Meanwhile, WRI’s GHG Protocol team has worked over the last six years to build the foundation, constituency and the accounting infrastructure for companies to engage in corporate emissions disclosure and prepare for exactly this type of requirement. The GHG Protocol’s Corporate Accounting and Reporting Standard in particular is an important precursor to the SEC requirements. The SEC guidance refers to three business programs – the Carbon Disclosure Project, The Climate Registry, and the Global Reporting Initiative - that illustrate increasing corporate disclosure of climate change impacts and risks. All three of the programs’ greenhouse gas emissions reporting components are based on the GHG Protocol’s Corporate Standard.
Since 2007, both the Markets and Enterprise Program and the GHG Protocol Team have also been working through an international collaborative effort – the Climate Disclosure Standards Board (CDSB), which includes the Carbon Disclosure Project (CDP), The Climate Registry (TCR), CERES, and the World Economic Forum (WEF) to inform and guide SEC and other national financial accounting regulatory boards to address the issue of climate change reporting in the financial statements.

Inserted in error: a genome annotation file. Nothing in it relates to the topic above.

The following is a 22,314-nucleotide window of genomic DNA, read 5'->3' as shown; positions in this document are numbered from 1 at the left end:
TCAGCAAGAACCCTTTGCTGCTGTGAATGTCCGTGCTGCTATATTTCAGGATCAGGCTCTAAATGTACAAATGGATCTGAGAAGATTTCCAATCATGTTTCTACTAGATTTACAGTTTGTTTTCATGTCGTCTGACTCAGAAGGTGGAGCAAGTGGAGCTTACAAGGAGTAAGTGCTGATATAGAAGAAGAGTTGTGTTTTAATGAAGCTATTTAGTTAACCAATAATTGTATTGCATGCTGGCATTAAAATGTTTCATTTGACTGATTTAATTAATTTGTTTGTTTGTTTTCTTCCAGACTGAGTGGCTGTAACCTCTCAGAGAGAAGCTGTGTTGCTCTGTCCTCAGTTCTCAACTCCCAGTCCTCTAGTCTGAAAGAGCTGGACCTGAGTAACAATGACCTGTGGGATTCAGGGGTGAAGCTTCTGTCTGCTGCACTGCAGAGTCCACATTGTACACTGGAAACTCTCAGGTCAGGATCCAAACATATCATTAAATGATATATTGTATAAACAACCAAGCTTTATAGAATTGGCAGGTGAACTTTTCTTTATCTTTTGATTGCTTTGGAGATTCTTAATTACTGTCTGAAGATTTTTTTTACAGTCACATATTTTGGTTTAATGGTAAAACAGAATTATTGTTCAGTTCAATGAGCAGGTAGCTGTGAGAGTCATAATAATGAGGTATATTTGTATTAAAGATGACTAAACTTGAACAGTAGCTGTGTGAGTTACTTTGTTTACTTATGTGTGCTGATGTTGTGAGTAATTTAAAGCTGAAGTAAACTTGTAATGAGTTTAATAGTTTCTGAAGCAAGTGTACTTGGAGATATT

Rio de Janeiro is a leader among the Brazilian cities aggressively promoting low-carbon development. In 2011, the city passed a landmark climate change law with a target to reduce greenhouse gas (GHG) emissions 8% below the business-as-usual (BAU) emissions scenario by 2012, 16% by 2016, and 20% by 2020.